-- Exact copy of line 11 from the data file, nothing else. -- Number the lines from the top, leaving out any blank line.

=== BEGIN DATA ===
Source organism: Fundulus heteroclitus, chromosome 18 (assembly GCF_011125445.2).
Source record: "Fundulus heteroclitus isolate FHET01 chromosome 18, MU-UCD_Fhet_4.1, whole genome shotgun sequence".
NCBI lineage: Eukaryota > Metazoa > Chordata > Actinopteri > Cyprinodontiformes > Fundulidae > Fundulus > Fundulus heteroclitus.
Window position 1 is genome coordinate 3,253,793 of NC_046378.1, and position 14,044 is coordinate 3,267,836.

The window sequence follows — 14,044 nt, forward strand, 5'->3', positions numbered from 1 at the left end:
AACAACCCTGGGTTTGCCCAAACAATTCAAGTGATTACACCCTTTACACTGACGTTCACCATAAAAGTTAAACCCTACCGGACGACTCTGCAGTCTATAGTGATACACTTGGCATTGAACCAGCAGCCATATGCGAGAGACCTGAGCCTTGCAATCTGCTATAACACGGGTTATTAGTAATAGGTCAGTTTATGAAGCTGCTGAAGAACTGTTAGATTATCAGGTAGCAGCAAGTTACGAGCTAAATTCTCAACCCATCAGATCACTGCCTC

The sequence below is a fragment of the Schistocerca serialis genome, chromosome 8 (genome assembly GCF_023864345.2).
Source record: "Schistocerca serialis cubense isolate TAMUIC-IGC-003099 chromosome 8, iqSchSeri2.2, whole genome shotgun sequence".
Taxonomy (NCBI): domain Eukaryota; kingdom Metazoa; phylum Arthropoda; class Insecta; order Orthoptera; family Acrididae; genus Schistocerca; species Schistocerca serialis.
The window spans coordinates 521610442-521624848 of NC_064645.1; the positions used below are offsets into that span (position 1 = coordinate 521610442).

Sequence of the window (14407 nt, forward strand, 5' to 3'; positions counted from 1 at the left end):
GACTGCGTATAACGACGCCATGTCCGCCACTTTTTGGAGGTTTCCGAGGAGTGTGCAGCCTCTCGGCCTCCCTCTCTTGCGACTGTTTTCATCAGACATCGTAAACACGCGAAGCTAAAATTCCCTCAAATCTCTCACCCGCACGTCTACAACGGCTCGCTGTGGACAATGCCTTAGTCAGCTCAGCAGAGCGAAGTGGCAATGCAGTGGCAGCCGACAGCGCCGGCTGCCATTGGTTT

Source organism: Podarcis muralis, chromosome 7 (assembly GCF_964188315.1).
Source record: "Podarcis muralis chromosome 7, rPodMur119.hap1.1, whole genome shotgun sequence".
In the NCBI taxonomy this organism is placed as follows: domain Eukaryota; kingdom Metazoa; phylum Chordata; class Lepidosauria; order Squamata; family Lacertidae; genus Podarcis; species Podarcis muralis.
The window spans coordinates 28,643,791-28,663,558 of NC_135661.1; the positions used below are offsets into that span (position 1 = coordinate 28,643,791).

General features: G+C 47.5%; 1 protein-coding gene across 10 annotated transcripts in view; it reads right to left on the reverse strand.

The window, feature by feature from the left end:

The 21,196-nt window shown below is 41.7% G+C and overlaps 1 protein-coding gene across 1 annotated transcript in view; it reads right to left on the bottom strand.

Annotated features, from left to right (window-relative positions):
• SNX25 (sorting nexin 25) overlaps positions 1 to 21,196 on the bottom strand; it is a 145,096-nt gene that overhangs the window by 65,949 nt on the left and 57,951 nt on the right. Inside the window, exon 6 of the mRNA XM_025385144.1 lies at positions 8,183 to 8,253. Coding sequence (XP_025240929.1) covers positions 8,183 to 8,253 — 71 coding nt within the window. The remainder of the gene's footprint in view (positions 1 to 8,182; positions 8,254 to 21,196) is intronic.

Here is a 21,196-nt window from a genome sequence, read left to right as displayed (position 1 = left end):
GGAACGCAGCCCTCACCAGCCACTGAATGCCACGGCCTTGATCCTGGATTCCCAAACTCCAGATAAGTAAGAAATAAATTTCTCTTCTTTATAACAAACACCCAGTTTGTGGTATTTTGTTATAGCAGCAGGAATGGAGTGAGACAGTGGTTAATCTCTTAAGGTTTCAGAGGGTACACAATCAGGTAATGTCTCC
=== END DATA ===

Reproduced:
Sequence of the window (14407 nt, forward strand, 5' to 3'; positions counted from 1 at the left end):